County Attorney Chris Gardner has been named to the Schenectady County Industrial Development Agency’s Board of Directors, raising concerns that his appointment may pose a conflict of interest.
Gardner, the former chairman of the county’s Democratic Committee and among its most influential members, was tapped to replace the ailing Bernie Mericle. Gardner’s appointment was approved by the county Legislature’s Democratic majority, while Republicans Brian McGarry and James Buhrmaster voted against the measure.
Buhrmaster, the Legislature’s minority leader, blasted the appointment as one that will inevitably pose a serious conflict. He said the Democrats lumped Gardner’s name in with other more reasonable appointments to the county’s Human Rights Commission, Fire Advisory Board and Office of Senior and Long Term Care Services Advisory Council so that their vote could later be used against them politically.
“They put a poison pill in there,” he said Tuesday. “There’s no way [Gardner] should be our county attorney and also be on the IDA. This was done on purpose to be used in the future.”
Gardner disputes that any conflict exists between his position with the county and his appointment to the IDA board. He said members of the Legislature — including Buhrmaster — have served on the board in the past without drawing scrutiny.
“If someone wants to make politics out of it, then let them make politics out of it,” he said. “I’m just looking forward to doing more good work for the county.”
Gardner said his experience with working on major economic development projects in the county, including the deal to transfer the Carl Co. building to Proctors Theater and the land acquisition for Schenectady County Community College’s dormitories, will help the county IDA. And he said he can always recuse himself on board votes when a conflict is apparent.
“It’s an exciting time,” he said. “Over the last 10 years, we’ve made tremendous progress. I’m looking forward to the next 10 years.”
The county’s IDA is among a collection of economic development entities overseen by the Schenectady Metroplex Development Authority. Though the county IDA maintains its own local board of directors, the executive director of Metroplex serves as the agency’s top administrator.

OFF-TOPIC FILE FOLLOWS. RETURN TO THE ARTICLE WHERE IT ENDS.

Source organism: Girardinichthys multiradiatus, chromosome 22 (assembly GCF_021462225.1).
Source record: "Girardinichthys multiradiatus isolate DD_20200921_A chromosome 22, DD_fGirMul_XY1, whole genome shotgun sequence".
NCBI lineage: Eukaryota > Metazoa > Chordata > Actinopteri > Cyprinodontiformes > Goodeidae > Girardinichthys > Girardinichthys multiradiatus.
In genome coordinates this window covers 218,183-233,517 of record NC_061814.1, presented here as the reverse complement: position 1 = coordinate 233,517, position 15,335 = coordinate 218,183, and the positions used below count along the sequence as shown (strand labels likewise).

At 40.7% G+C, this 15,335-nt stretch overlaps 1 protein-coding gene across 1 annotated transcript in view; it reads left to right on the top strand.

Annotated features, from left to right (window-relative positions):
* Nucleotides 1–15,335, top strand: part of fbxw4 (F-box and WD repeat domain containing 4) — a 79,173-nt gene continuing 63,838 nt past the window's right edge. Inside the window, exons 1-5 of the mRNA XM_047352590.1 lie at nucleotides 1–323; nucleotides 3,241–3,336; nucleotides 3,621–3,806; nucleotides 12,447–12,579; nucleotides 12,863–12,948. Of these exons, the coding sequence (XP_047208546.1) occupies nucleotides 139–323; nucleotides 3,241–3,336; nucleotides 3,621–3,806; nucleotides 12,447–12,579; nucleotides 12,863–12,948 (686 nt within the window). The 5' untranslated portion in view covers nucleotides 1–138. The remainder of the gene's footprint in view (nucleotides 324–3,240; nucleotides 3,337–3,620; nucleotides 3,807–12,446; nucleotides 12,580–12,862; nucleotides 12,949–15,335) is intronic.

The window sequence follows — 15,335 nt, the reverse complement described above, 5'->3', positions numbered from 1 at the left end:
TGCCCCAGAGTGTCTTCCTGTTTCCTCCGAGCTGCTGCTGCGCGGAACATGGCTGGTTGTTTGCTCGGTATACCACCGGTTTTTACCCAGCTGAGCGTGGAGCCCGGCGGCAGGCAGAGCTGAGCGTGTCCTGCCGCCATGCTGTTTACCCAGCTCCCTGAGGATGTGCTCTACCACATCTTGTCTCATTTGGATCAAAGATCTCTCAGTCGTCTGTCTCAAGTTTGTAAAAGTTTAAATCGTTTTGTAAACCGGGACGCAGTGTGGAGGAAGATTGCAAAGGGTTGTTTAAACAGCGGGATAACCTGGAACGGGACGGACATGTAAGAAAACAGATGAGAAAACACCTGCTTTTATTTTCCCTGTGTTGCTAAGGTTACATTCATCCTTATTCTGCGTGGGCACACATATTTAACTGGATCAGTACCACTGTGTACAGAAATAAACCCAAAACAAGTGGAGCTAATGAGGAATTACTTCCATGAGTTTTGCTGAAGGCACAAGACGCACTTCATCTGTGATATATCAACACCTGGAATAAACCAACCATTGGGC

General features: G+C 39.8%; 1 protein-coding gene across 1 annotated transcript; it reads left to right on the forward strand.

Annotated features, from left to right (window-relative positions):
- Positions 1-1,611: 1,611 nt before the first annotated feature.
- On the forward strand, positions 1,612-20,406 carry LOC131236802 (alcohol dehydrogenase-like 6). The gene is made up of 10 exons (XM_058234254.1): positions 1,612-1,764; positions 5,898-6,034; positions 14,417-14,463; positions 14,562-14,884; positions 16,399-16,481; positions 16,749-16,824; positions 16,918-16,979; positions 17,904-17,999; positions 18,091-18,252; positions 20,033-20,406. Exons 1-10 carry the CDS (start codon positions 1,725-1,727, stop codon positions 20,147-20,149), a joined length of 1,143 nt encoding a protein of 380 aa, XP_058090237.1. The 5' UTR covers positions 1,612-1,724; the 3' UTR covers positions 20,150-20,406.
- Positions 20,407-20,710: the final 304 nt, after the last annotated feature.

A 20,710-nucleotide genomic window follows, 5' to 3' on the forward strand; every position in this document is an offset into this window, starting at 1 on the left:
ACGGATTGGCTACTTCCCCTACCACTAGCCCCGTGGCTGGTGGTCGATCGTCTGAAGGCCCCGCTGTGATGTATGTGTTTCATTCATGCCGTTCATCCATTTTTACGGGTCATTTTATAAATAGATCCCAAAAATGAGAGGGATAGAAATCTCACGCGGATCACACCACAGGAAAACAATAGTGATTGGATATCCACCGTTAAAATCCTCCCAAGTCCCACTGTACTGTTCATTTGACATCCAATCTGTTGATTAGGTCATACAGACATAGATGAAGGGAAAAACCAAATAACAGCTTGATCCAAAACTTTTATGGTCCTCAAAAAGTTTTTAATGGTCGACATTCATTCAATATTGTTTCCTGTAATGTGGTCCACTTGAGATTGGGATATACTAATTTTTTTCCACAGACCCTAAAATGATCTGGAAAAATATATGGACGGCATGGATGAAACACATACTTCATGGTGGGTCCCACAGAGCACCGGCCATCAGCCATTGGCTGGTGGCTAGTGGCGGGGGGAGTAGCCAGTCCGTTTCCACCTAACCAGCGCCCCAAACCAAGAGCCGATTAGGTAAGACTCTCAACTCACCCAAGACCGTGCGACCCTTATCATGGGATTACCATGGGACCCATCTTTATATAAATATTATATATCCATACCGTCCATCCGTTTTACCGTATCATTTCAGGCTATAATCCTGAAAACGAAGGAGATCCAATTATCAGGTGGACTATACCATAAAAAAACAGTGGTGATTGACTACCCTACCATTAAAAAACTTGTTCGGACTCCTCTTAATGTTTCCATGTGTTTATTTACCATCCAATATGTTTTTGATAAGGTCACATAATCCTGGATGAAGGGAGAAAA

Gardner joins a board that already has three Democratic legislators in the mix: Cathy Gatta, Martin Finn and Majority Leader Gary Hughes. Buhrmaster believes the board seat should have been given to someone outside of county government and not earning a salary as a county official.
“We should get more people involved in government,” he said. “We don’t need someone there who is on the payroll of the county.”
Buhrmaster said the appointment also gives the appearance of Gardner consolidating his power in county government.
The Democratic caucus appears to have lost two seats on the Legislature with the election of McGarry and Grant Socha, a Conservative expected to caucus with the Republicans.
“My feeling is he does not want to lose control,” Buhrmaster said.
Elmer Bertsch, a community activist who frequently attends county meetings, also took issue with Gardner’s appointment. He said the move certainly seemed to have an appearance of a conflict of interest, given that the board can work out deals with private developers that can then help finance political campaigns.
“Elected or appointed government officials shouldn’t be involved in any authority until there’s publicly financed elections,” he said.